Politics, Business & Culture in the Americas

Political Guarantees for All Are Crucial to Venezuela’s Election

A negotiated settlement between Chavismo and the opposition is the key to a successful election and democratic transition.
A protest in Madrid on April 6 urged free elections and the end of human rights violations in Venezuela.Marcos del Mazo/LightRocket via Getty Images
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CARACAS— After eleven years of embattled rule at the hands of Nicolás Maduro, Venezuela is set to hold, on July 28, its most consequential presidential election. The contest represents a unique opportunity for the country to enter a cycle of re-institutionalization and democratization. The vote may also usher the oil-rich nation into an era of economic recovery and stability that could see many citizens return

Therefore, an electoral outcome that all political actors recognize as legitimate represents the only current constitutional path available to restore the rule of law, address the humanitarian crisis, and remove some of the international sanctions placed on the regime in recent years. In theory, a fair, transparent and competitive election could also help to boost economic growth—promoting the once-thriving private investment in the country, particularly in the oil sector—and finally strengthening its now-quasi-chaotic essential public services.

But in Venezuela, things are not as clear-cut because the political system has been designed so that the winner takes all. Without guarantees for whoever loses, the incentives to hold free and fair elections are currently close to nil. At best, the country will have a semi-competitive contest.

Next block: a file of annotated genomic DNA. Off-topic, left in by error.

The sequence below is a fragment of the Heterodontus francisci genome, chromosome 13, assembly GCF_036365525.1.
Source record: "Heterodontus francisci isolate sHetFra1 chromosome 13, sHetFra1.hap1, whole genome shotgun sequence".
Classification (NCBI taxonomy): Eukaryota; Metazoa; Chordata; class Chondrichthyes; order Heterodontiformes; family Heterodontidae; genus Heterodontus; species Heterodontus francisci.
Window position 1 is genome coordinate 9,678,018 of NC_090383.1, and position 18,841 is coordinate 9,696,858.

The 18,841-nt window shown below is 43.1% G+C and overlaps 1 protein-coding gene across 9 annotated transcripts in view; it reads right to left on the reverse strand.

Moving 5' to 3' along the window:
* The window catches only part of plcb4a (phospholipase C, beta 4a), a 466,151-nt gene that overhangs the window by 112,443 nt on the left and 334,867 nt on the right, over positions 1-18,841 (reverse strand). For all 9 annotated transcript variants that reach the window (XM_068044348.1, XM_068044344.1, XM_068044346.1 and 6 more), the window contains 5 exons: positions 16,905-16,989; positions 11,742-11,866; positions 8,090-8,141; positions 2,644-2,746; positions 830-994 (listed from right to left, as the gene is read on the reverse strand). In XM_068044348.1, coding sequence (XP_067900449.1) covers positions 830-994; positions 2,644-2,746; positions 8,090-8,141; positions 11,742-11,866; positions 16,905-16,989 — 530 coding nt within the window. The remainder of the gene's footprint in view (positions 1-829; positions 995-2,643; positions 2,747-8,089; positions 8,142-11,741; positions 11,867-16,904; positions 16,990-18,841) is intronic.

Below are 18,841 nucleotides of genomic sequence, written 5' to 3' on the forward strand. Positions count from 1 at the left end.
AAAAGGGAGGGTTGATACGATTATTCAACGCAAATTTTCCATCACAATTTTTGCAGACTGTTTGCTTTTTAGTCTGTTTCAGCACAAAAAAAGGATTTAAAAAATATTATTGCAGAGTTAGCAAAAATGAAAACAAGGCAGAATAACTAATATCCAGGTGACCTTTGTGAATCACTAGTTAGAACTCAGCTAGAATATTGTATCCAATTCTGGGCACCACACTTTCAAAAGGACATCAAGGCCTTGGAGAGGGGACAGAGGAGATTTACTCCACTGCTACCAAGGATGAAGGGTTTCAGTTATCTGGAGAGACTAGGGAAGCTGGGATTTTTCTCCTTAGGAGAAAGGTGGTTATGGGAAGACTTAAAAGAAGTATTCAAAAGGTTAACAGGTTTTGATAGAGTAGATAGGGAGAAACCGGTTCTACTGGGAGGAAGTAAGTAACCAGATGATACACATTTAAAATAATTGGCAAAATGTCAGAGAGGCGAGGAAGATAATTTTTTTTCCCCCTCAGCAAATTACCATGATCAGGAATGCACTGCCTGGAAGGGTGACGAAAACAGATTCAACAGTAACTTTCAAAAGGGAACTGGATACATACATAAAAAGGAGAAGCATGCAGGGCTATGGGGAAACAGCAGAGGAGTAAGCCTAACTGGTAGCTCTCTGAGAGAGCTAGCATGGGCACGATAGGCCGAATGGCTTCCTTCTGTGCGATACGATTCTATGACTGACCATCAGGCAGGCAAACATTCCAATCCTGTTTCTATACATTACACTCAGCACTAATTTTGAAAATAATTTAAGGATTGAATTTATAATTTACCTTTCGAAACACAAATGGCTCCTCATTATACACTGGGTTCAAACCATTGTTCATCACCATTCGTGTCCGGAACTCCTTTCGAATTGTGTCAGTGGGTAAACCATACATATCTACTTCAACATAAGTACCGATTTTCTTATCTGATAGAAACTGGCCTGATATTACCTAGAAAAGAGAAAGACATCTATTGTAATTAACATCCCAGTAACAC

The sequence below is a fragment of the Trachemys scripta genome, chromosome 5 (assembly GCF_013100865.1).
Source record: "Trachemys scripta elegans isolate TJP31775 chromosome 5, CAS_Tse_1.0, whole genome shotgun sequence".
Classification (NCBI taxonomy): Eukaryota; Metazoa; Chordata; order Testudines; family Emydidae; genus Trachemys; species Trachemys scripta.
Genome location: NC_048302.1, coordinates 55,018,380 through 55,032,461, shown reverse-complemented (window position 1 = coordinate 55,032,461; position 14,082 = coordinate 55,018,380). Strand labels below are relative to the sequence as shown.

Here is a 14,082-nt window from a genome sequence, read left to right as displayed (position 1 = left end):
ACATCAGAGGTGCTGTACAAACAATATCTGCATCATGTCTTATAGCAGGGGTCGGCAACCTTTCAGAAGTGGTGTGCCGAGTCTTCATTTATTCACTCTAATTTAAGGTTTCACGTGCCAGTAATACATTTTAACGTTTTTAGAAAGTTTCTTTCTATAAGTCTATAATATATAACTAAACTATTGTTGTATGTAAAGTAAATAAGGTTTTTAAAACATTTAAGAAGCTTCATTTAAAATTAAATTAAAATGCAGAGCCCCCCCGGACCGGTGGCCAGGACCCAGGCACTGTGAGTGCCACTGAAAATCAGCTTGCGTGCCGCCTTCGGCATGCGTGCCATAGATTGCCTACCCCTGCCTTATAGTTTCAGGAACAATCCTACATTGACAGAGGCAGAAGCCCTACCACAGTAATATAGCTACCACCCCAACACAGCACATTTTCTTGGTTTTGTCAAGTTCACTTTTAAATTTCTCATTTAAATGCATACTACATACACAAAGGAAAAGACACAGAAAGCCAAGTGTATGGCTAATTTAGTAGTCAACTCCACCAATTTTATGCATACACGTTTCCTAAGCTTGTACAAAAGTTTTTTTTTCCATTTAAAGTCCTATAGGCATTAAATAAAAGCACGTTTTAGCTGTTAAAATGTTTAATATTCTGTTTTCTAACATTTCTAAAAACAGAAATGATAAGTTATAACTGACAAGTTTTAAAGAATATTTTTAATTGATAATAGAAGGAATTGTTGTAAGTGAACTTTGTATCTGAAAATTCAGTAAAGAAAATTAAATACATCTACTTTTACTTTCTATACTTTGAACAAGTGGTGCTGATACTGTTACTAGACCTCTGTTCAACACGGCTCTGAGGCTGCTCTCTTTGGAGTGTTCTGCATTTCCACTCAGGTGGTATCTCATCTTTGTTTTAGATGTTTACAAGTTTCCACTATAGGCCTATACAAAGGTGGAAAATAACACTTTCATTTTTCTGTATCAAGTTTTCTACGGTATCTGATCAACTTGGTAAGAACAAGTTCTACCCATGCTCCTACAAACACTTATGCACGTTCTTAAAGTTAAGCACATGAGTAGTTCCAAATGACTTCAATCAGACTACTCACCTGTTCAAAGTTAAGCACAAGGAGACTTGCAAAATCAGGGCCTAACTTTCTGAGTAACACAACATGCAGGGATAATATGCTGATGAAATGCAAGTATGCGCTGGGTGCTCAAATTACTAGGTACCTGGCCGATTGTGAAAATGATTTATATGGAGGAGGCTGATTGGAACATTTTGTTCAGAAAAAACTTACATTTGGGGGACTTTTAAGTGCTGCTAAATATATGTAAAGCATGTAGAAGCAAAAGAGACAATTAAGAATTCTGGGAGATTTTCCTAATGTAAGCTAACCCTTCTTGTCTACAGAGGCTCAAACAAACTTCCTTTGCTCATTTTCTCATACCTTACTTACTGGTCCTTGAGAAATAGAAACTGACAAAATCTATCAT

Most opinion polls show a vast majority of voters ready to punish Chavismo by voting in favor of the opposition, even if the leading contender, Edmundo González Urrutia, is an unknown retired 74-year-old diplomat who considers himself an accidental candidate. González Urrutia was unanimously anointed by a broad coalition of opposition parties only after several others were previously undemocratically vetoed from entering the ballot, including María Corina Machado, who won the primaries last October and is leading the campaign for him throughout the country. 

As the electoral campaign unfolds, the political uncertainty for both groups is high, with neither knowing what will happen politically the day before and after the presidential vote. The opposition fears that at any point before the election, their candidate and its umbrella political party (MUD) can face a new ban or that the vote might suddenly be rescheduled. Chavismo, on the other hand, fears that a defeat at the polls can be translated into vicious political persecution. 

As it stands, the presidential contest continues to reflect an existential conflict for both camps. Elections can only draw one winner and several losers. A defeat without a firmly previously negotiated settlement represents costs and risks that are not worth taking.  

Unless these conditions change, any electoral results will be extremely fragile. They will also lack the legitimacy and the strength to promote a process of re-institutionalization and democratization. For Chavismo, losing the election with a large margin, as most opinion polls suggest, can allow the opposition to translate an electoral opening into a rapid political transition that some fear could be used, judicially, to punish them nationally and internationally for various crimes, among them, for human rights violations, illicit activities, and wide-spread corruption. 

Fears ahead

The United States has already issued several public and sealed indictments related to these accusations. In early March, the International Criminal Court (ICC) authorized a full investigation into human rights violations in the country, and in April, Maduro agreed to allow the ICC to open an office in the country to proceed with their inquiries. This is a good step forward.

In addition, the U.S. has shown some willingness to review and potentially remove some of these indictments and personal sanctions. However, given the seriousness of these threats, Chavismo might be willing to use its strong grip over state institutions to limit, block, or postpone any political change.